What's In Blue

Darfur: Briefing by Ibrahim Gambari

On Friday, 22 July the head of UNAMID, Ibrahim Gambari will brief the Council and Council members will hold closed consultations following the briefing. It seems that an initial draft of the resolution to renew UNAMID’s mandate, which expires on 31 July, may be presented by the UK during the consultations. The Secretary-General has recommended a 12-month renewal of the mission.

Gambari’s briefing to the Council is likely to draw upon the latest report of the Secretary-General (S/2011/422), as well as cover recent developments such as the signing of a peace agreement between the government of Sudan and the Liberation and Justice Movement (LJM) in Doha on 14 July. He may also cover the harassment of UNAMID national staff members by the government of Sudan.

Council members are likely to be interested in some of the key observations in the Secretary-General’s report including:

. that the Darfur peace process has reached a critical juncture, but a comprehensive settlement to the conflict in Darfur seems a long way off;

. a new road map for comprehensive peace in Darfur is being prepared and the international community must be united in their messages to all parties;

. that the peace process could benefit from a credible Darfur-based internal dialogue and consultations process;

. assistance to the government of Sudan to address instability should be holistic and all efforts to advance peace in Darfur should be complementary to broader strategies for stability in other areas;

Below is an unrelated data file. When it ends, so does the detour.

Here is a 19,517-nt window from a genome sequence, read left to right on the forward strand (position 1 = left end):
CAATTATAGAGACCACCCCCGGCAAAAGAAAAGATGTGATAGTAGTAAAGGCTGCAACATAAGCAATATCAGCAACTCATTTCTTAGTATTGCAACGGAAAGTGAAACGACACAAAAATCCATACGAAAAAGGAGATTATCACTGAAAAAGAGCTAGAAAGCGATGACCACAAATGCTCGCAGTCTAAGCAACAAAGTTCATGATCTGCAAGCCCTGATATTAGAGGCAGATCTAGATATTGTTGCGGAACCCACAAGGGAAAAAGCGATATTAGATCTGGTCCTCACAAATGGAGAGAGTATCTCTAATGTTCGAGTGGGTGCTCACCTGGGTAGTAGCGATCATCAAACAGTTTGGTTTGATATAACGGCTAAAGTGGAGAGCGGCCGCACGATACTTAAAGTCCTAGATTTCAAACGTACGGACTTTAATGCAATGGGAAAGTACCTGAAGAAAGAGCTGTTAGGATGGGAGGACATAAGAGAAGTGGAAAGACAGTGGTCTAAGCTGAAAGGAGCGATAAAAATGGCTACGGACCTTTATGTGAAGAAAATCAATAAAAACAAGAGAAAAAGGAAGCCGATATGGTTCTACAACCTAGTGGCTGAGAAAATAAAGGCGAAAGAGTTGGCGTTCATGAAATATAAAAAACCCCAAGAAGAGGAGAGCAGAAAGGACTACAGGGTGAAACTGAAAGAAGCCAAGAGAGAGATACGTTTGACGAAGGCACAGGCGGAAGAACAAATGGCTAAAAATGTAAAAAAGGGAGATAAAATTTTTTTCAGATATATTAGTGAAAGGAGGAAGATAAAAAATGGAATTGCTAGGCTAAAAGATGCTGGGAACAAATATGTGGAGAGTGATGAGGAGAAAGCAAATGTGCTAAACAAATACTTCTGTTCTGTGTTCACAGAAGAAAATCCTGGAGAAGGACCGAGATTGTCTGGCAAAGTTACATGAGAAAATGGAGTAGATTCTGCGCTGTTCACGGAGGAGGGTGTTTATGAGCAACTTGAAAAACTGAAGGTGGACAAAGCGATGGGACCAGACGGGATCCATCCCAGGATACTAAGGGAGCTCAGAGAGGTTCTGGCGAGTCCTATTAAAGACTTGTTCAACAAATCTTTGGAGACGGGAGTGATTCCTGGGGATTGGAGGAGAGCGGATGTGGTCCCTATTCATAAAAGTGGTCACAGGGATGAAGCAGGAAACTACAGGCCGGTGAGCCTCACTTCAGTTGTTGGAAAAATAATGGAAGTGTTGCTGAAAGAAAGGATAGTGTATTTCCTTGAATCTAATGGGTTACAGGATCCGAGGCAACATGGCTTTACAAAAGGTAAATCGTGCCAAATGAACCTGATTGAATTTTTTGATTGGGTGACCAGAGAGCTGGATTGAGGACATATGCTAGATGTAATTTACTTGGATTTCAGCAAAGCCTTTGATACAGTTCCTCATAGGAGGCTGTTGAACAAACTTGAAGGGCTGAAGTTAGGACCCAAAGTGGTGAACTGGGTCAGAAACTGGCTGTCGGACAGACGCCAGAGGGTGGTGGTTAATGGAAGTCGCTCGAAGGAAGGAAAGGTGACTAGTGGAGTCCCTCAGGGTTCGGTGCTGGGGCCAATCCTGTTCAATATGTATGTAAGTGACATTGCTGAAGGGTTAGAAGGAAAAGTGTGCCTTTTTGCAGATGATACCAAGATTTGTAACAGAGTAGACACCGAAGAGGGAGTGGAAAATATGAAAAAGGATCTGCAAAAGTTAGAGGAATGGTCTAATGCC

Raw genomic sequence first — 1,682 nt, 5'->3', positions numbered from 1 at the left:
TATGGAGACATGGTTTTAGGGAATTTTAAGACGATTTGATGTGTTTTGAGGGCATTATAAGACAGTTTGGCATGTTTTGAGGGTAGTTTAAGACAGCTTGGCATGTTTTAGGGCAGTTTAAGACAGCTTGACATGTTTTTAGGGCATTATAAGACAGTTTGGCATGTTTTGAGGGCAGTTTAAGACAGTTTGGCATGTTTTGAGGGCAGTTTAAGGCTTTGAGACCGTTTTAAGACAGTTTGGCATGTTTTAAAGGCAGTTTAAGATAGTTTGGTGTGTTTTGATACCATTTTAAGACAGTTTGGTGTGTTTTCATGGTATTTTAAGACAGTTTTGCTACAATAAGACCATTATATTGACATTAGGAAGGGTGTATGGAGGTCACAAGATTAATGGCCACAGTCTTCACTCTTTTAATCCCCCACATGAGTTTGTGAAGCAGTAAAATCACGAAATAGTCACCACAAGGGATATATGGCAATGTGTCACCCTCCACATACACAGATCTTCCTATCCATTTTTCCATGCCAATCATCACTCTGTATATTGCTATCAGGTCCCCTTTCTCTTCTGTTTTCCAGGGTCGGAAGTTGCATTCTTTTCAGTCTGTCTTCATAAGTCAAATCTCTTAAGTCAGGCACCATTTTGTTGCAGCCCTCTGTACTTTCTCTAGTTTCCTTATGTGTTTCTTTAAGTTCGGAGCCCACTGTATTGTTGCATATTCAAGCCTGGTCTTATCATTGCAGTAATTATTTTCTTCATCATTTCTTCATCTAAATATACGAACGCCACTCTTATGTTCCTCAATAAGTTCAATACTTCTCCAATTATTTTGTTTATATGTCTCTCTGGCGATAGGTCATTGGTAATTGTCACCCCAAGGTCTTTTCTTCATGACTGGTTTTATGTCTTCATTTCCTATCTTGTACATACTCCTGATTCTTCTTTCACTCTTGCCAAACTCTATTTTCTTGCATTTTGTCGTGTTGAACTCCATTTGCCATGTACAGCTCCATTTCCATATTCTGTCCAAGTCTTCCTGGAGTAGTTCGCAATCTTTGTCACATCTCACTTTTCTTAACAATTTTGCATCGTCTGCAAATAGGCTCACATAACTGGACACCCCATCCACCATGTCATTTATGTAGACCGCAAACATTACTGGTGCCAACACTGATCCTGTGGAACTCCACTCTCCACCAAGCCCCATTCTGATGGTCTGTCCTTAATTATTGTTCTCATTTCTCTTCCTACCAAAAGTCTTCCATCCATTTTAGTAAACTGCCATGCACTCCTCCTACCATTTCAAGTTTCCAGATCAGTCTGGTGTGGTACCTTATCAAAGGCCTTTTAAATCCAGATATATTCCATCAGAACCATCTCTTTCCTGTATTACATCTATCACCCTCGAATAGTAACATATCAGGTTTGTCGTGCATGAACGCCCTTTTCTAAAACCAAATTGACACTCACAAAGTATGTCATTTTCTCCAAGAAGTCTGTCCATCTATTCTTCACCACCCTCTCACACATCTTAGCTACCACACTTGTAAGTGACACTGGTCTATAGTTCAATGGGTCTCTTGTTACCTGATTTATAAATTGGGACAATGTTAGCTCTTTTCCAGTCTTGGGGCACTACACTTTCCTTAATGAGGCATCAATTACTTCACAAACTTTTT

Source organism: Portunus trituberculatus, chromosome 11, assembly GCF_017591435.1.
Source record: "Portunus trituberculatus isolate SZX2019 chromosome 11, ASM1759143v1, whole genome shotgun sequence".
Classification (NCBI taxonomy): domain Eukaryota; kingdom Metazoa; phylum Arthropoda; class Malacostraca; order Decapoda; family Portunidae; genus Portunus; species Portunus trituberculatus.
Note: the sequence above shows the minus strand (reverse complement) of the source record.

. that the restrictions of movement of UNAMID and humanitarian organisations are a problem but the mission reserves the right to assess the security of its patrols and if the risk is acceptable to proceed according to its mandate;

. there is concern over the detention without charge or trial of UNAMID national staff members by the National Intelligence and Security Services (NISS) in violation of the status-of-forces agreement.

The AU Peace and Security Council agreed on 19 July to extending UNAMID for a further 12 months. The communiqué also highlighted AU hopes for an increasing contribution from UNAMID to advancing the search for lasting peace in Darfur, including launching the controversial Darfur-based peace process (DPP).

Council members continue to be divided in their approach to a number of aspects of the situation in Darfur. Given the different positions on both the DPP and the Doha process, UNAMID’s political role in facilitating the DPP will continue to be a contentious issue during the negotiations on the resolution in the coming week. Another area where there are differences among Council members is the approach to applying pressure to rebel groups to cease confrontations with pro-government elements and join established peace processes.

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